Supper Sleuths, a mystery discussion group, meets every second Tuesday evening at 6:00pm to discuss mysteries of every genre and type. Feel free to bring your own snack or brown bag lunch with you to the meeting.
The next Supper Sleuths Discussion takes place May 9, 2017 at 6:00pm to 7:30pm in the Lecture Hall for a discussion of one Classic author: Colin Dexter’s Inspector Morse’s series.
Read one or more of the following in the Inspector Morse series:
- Last Bus to Woodstock (1975)
- Last Seen Wearing (1976)
- The Silent World of Nicholas Quinn (1977)
- Service of All the Dead (1980) Silver Dagger Award from the Crime Writers Association
- The Dead of Jericho (1981) Silver Dagger Award from the Crime Writers Association
- The Riddle of the Third Mile (1983)
- The Secret of Annexe 3 (1986)
- The Wench is Dead (1989) Gold Dagger Award from the Crime Writers Association
- The Jewel That Was Ours (1991)
- The Way Through the Woods (1993) Gold Dagger Award from the Crime Writers Association
- The Daughters of Cain (1994)
- Death is Now My Neighbor (1996)
- The Remorseful Day (1999)
- Morse’s Greatest Mysteries and Other Stories (1993)
Colin Dexter (1930-1917) wrote quirky and intricately plotted procedural mysteries set in England. His popular Inspector Morse Mysteries features an eccentric and curmudgeonly protagonist who either amazes with his shrewd deductive faculties and arcane knowledge of the obscure or offends with his lack of diplomacy and fondness for alcohol. The frequent false leads and red herrings will keep readers guessing as Morse deftly weaves his way through complex crimes, communities full of vibrant characters, and, whenever he can, a good crossword. “To most readers of Colin Dexter’s books,” wrote Dictionary of Literary Biography contributor Bernard Benstock, “his major accomplishment is the creation of his particular detective hero, Detective Chief Inspector Morse of the Thames Valley Constabulary of Kidlington, Oxon.” Inspector Morse is an irascible figure, fond of beer and tobacco, but nonetheless held in awe by his associate Detective Sergeant Lewis…Morse’s vulnerable and remarkable character unfolds serially from book to book, so that eventually there are no mysteries about him–except for his given name.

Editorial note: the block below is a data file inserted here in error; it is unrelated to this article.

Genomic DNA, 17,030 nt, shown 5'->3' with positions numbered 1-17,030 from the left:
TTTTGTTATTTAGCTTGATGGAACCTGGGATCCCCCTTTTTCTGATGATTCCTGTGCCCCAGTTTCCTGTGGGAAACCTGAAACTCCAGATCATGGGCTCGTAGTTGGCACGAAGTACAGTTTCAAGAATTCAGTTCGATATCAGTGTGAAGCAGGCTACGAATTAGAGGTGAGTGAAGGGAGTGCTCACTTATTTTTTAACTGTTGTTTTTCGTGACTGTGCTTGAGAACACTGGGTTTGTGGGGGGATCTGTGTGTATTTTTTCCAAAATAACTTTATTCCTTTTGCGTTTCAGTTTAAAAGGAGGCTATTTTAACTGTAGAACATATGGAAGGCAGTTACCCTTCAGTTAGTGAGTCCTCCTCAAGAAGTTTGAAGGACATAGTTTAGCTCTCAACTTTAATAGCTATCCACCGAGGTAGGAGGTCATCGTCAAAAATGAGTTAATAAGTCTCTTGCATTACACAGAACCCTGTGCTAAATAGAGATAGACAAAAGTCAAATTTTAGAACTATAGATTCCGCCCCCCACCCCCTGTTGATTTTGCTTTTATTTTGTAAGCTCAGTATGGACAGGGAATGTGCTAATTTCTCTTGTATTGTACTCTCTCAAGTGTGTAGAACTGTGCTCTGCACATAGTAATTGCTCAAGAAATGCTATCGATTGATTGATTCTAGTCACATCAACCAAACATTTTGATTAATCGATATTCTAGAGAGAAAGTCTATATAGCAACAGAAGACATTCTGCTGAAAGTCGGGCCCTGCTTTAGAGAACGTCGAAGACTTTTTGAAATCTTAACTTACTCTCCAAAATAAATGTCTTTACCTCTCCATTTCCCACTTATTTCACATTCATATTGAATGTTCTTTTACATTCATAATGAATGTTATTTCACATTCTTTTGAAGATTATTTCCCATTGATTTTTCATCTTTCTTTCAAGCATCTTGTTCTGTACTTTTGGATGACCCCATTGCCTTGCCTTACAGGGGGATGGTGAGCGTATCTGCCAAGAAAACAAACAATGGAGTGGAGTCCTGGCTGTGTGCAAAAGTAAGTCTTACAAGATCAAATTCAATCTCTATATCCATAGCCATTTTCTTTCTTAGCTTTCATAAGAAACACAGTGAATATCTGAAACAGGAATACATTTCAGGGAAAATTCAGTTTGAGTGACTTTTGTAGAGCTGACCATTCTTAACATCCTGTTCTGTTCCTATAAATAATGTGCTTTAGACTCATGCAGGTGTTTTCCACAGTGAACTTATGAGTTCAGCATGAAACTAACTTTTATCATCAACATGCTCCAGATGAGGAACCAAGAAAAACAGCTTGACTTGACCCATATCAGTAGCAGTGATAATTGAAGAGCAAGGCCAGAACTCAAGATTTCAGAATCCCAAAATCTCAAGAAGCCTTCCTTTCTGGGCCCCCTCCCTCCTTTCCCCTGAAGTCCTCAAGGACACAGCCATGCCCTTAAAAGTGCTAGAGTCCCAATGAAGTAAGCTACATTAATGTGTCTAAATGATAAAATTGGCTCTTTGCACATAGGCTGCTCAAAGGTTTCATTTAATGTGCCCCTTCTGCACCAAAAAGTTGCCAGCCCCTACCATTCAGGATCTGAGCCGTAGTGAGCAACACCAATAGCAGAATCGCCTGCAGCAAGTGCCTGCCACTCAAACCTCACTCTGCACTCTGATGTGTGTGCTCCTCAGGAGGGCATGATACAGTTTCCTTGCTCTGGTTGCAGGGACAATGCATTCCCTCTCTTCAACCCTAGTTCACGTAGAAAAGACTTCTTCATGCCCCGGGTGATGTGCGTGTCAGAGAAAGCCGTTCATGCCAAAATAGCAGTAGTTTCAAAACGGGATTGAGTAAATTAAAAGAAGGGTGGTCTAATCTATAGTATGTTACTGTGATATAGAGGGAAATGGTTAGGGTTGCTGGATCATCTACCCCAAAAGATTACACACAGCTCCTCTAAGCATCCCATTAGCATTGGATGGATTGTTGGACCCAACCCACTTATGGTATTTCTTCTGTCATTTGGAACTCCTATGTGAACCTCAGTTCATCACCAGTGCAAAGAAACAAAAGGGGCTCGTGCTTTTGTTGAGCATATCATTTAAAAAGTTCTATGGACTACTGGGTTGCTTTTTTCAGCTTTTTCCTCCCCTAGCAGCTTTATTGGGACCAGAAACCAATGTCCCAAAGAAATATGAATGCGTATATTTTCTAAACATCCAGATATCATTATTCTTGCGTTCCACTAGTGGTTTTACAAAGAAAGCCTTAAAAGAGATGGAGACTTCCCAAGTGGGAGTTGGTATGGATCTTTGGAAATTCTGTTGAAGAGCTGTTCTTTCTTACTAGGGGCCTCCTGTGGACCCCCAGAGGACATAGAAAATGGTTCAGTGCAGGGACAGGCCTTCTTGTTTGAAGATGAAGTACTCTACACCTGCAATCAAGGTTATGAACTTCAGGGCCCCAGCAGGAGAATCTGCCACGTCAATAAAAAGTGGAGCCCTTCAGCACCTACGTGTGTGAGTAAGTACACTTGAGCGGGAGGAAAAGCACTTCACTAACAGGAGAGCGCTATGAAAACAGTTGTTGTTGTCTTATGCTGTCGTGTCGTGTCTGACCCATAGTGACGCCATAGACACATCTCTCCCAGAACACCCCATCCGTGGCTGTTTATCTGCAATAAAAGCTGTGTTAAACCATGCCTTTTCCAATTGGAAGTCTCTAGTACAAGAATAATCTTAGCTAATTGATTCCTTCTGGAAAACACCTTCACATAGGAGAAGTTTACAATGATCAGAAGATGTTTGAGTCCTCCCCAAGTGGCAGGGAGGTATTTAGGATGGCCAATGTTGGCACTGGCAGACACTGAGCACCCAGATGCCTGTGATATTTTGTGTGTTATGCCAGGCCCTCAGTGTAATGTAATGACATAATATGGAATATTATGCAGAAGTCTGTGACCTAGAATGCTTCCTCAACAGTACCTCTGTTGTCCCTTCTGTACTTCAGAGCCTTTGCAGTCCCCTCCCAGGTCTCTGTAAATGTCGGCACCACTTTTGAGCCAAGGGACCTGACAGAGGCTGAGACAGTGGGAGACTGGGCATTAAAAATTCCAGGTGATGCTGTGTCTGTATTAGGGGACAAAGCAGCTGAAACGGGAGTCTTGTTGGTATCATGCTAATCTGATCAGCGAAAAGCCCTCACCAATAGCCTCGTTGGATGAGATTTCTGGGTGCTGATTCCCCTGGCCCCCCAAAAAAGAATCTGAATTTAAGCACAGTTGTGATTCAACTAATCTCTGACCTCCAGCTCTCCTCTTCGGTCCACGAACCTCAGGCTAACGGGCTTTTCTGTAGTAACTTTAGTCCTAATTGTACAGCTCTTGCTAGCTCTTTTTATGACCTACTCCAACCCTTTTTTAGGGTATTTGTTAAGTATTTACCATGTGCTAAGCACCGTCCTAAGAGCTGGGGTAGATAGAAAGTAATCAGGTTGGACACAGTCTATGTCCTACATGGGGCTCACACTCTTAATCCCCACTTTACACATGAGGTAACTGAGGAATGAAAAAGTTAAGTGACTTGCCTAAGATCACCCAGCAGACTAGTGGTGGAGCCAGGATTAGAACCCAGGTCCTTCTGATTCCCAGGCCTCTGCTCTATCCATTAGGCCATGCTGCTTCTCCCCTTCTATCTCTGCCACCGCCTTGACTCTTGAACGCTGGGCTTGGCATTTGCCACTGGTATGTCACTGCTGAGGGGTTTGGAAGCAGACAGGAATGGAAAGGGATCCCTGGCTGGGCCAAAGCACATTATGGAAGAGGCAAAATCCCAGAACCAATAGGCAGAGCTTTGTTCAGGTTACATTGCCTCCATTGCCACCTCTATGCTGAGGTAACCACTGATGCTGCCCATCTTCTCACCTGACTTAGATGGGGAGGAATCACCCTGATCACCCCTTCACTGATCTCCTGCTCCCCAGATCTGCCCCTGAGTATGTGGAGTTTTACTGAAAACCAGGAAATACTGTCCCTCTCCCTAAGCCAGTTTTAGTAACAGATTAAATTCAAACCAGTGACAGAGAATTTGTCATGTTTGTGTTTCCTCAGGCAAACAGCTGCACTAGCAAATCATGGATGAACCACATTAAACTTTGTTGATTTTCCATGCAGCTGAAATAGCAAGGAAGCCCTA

Morse’s irritability is balanced by his companion in mystery solving, Detective Sergeant Lewis. Cushing Strout, writing in Armchair Detective, compared the relationship between Lewis and Morse to that of Arthur Conan Doyle’s Sherlock Holmes and John Watson, calling Dexter’s work “the best contemporary English example of adapting and updating Doyle’s technique.” Like Holmes, Strout continued, “Morse is a bachelor,” but, “in spite of his generally cynical expectations about human nature and the world, unlike Holmes he is always romantically vulnerable (in spite of disappointing experience) to being smitten by love at first sight for some attractive and intelligent, but quite inappropriate woman.” In contrast to Morse, Strout continued, Sergeant Lewis “is working class, a family man, and a competent policeman in a routine way. He has a refreshing common sense that Morse often sorely lacks, and the two men (like Holmes and Watson in this respect) know how to tease each other.”
Dexter’s Inspector Morse novels have established him as a pivotal figure in modern English detective fiction. Throughout the series, Benstock states, “the comic vies with the grotesque, pathos with the tragic, within an effective evocation of the mundane. The surface realities of ordinary life consistently color the criminal situations without impinging on the careful artifice of the usual murders and the bumbling but brilliant methods of investigation undertaken almost in spite of himself by Chief Inspector E. Morse.” According to the essayist for the St. James Guide to Crime and Mystery Writers, Dexter “has established himself in the forefront of British writers with some of the cleverest and most complicated plots, delighting a vast and ever growing band of devoted readers.” Michael Leapman, writing in New Statesman, called Morse “one of the great detectives of English fiction.” The Crime Writers Association awarded Dexter the Cartier Diamond Award for Lifetime Achievement in 1997.” (“Colin Dexter.” Books & Authors Gale, 2017. 4/06/17)
Check out Supper Sleuths web page for the previous lists: http://www.wakefieldlibrary.org/supper-sleuths-free-reads/
Because we usually have a crowd for the Free Read, everyone will have five minutes to “review” one title. If you bring more than one title to the discussion; let me know, and if there is time you can mention it when everyone has talked about one book each.
REVIEWING STRATEGY (For Thematic or Free Read Choices.)
When preparing your “reviews,” think about how well the author creates the characters, the setting, the plot, and the tone of the book. Please give a very quick overview of the plot—one or two sentences. Leave the secondary plots out of the review unless they really matter. Do not disclose “spoilers”—the ending or some other integral facet of character development or plot. The rest of the “review” can be responses to how well the author does his or her job to craft this particular story. Describe what you enjoyed. Express what you did not enjoy. Has the author written a predictable plot or character? Did you laugh? Did you care? Was the story too violent? Was the violence or crime unnecessarily graphic? Is there romance? Would you read this author again? Is it part of a series? Should you read the series in order? Does this title/author remind you of any other authors you have read?
SCHEDULE for 2017 Supper Sleuths
2017 Schedule to be announced after balloting in November 2016.
- June 13, 2017 Free Read & Potluck
- September 12, 2017 Wilkie Collins’s The Woman in White and The Moonstone